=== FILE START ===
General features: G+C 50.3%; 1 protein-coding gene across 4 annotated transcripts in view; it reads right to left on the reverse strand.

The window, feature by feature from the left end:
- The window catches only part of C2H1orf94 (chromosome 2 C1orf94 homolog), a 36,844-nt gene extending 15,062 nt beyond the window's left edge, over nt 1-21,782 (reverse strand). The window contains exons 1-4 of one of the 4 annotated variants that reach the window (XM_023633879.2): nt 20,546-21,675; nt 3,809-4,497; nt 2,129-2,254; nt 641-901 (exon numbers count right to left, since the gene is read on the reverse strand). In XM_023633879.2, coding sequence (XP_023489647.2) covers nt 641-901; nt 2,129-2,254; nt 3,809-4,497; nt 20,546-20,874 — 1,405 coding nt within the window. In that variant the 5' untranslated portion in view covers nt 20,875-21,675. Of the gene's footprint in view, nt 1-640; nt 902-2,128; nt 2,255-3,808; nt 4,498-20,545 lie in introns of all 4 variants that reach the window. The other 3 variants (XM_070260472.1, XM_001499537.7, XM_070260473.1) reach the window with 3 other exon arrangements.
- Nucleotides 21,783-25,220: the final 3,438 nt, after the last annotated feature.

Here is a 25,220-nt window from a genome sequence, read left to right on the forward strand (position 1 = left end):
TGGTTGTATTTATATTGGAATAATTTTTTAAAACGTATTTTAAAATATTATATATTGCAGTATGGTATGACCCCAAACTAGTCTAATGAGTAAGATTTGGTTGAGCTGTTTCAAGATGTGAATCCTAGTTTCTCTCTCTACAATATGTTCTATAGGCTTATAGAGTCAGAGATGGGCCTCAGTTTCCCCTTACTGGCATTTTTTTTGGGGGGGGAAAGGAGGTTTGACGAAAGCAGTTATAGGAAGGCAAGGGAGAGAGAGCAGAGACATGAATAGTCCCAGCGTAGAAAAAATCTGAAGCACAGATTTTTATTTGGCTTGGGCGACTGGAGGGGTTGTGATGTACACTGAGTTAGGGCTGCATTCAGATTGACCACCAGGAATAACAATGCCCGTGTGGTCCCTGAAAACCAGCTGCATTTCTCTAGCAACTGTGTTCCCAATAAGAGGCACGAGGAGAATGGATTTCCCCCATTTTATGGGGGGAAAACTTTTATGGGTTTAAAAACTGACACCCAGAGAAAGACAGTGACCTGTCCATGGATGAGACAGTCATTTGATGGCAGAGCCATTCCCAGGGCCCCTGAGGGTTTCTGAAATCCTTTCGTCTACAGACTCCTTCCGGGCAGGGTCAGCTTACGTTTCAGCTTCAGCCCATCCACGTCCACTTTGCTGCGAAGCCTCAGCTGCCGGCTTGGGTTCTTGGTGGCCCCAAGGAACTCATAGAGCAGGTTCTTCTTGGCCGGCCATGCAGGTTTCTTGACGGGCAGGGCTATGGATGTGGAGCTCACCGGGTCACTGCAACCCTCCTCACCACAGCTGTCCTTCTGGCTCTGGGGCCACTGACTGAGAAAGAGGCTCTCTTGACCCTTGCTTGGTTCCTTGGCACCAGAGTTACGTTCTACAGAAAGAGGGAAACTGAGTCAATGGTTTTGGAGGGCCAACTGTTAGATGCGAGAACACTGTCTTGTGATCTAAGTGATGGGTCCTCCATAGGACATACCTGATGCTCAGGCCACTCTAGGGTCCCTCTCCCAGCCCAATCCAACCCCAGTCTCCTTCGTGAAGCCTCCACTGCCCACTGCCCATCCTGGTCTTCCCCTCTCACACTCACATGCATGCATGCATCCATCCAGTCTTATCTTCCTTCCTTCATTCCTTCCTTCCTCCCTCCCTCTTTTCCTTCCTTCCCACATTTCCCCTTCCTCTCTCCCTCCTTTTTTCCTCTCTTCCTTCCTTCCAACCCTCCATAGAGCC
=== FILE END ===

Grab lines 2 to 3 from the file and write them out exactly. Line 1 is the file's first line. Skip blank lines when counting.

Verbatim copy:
The window, feature by feature from the left end:
- The window catches only part of C2H1orf94 (chromosome 2 C1orf94 homolog), a 36,844-nt gene extending 15,062 nt beyond the window's left edge, over nt 1-21,782 (reverse strand). The window contains exons 1-4 of one of the 4 annotated variants that reach the window (XM_023633879.2): nt 20,546-21,675; nt 3,809-4,497; nt 2,129-2,254; nt 641-901 (exon numbers count right to left, since the gene is read on the reverse strand). In XM_023633879.2, coding sequence (XP_023489647.2) covers nt 641-901; nt 2,129-2,254; nt 3,809-4,497; nt 20,546-20,874 — 1,405 coding nt within the window. In that variant the 5' untranslated portion in view covers nt 20,875-21,675. Of the gene's footprint in view, nt 1-640; nt 902-2,128; nt 2,255-3,808; nt 4,498-20,545 lie in introns of all 4 variants that reach the window. The other 3 variants (XM_070260472.1, XM_001499537.7, XM_070260473.1) reach the window with 3 other exon arrangements.